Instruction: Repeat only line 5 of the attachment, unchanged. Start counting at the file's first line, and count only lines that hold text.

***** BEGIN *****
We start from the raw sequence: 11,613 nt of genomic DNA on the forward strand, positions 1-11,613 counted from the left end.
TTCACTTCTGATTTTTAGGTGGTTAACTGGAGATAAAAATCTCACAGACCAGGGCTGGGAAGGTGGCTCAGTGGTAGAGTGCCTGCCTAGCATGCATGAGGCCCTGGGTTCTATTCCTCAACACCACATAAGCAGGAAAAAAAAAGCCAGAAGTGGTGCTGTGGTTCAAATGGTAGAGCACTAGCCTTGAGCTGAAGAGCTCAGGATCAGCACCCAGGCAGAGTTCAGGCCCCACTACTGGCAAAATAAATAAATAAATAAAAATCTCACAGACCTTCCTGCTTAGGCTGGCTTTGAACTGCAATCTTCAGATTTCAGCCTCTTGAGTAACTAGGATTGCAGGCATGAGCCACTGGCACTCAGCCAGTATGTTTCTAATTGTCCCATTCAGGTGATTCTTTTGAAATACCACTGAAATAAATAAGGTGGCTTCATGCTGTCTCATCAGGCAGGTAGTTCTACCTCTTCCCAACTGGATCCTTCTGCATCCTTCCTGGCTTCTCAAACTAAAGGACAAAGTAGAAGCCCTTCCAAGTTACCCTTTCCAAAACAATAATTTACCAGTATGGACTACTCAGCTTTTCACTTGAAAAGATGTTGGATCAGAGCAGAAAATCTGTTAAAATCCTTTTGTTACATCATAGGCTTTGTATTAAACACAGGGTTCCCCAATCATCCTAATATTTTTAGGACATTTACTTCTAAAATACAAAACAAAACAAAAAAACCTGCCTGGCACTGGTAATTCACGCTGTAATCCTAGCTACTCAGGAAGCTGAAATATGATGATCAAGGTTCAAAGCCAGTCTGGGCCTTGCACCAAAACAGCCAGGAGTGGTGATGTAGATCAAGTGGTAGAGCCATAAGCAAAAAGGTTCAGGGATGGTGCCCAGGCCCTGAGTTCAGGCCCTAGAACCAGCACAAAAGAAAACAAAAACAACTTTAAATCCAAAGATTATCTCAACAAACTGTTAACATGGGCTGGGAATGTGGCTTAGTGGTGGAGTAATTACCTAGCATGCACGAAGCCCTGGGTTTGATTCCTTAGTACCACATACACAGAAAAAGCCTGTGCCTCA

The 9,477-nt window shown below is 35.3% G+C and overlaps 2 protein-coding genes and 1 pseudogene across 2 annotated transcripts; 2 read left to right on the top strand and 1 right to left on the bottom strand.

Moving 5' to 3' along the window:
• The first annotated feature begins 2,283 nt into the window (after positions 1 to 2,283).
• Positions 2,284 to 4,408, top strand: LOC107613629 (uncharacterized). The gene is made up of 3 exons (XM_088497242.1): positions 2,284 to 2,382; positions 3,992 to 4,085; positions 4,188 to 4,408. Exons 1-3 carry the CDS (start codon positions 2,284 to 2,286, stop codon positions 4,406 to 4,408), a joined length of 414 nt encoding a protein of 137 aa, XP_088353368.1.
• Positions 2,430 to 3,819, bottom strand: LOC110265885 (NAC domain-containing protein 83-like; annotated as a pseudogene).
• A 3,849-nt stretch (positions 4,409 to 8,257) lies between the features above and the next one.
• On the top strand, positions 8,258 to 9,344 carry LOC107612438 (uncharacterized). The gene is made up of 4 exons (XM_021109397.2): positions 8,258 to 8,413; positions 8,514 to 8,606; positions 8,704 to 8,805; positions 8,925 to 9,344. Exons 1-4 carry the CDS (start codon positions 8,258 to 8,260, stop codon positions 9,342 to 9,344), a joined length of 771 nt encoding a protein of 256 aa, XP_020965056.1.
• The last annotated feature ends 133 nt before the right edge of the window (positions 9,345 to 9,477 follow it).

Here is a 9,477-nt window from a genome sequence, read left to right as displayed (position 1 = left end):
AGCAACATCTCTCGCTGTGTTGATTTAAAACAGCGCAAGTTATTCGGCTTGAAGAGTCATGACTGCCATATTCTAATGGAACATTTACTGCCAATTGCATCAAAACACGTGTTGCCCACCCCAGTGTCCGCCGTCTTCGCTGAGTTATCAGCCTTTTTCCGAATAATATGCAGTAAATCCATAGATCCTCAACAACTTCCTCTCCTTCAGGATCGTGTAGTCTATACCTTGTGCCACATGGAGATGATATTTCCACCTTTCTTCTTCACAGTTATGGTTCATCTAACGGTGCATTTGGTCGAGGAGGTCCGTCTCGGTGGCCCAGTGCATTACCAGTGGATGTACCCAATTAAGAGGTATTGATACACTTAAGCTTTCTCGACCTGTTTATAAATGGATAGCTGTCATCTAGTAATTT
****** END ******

• The first annotated feature begins 2,283 nt into the window (after positions 1 to 2,283).